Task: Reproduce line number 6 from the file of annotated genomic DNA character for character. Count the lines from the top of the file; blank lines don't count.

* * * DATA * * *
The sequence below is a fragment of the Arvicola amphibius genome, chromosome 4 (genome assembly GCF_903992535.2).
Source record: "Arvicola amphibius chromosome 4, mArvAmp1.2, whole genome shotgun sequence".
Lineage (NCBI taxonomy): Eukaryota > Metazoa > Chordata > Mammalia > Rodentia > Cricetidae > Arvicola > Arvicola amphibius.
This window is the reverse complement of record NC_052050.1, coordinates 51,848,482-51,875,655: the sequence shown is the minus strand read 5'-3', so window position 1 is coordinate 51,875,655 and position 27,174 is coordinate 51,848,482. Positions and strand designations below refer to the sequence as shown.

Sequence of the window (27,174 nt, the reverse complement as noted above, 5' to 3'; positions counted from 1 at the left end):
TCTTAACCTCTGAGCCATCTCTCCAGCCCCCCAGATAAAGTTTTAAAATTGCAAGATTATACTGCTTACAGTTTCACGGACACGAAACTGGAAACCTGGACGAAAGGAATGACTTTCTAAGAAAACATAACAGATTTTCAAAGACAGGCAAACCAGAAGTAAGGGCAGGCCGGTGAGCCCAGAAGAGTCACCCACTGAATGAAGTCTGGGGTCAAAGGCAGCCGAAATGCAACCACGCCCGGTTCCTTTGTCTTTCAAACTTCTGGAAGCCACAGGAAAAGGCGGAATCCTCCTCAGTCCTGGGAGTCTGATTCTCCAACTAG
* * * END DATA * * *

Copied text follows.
TCTTAACCTCTGAGCCATCTCTCCAGCCCCCCAGATAAAGTTTTAAAATTGCAAGATTATACTGCTTACAGTTTCACGGACACGAAACTGGAAACCTGGACGAAAGGAATGACTTTCTAAGAAAACATAACAGATTTTCAAAGACAGGCAAACCAGAAGTAAGGGCAGGCCGGTGAGCCCAGAAGAGTCACCCACTGAATGAAGTCTGGGGTCAAAGGCAGCCGAAATGCAACCACGCCCGGTTCCTTTGTCTTTCAAACTTCTGGAAGCCACAGGAAAAGGCGGAATCCTCCTCAGTCCTGGGAGTCTGATTCTCCAACTAG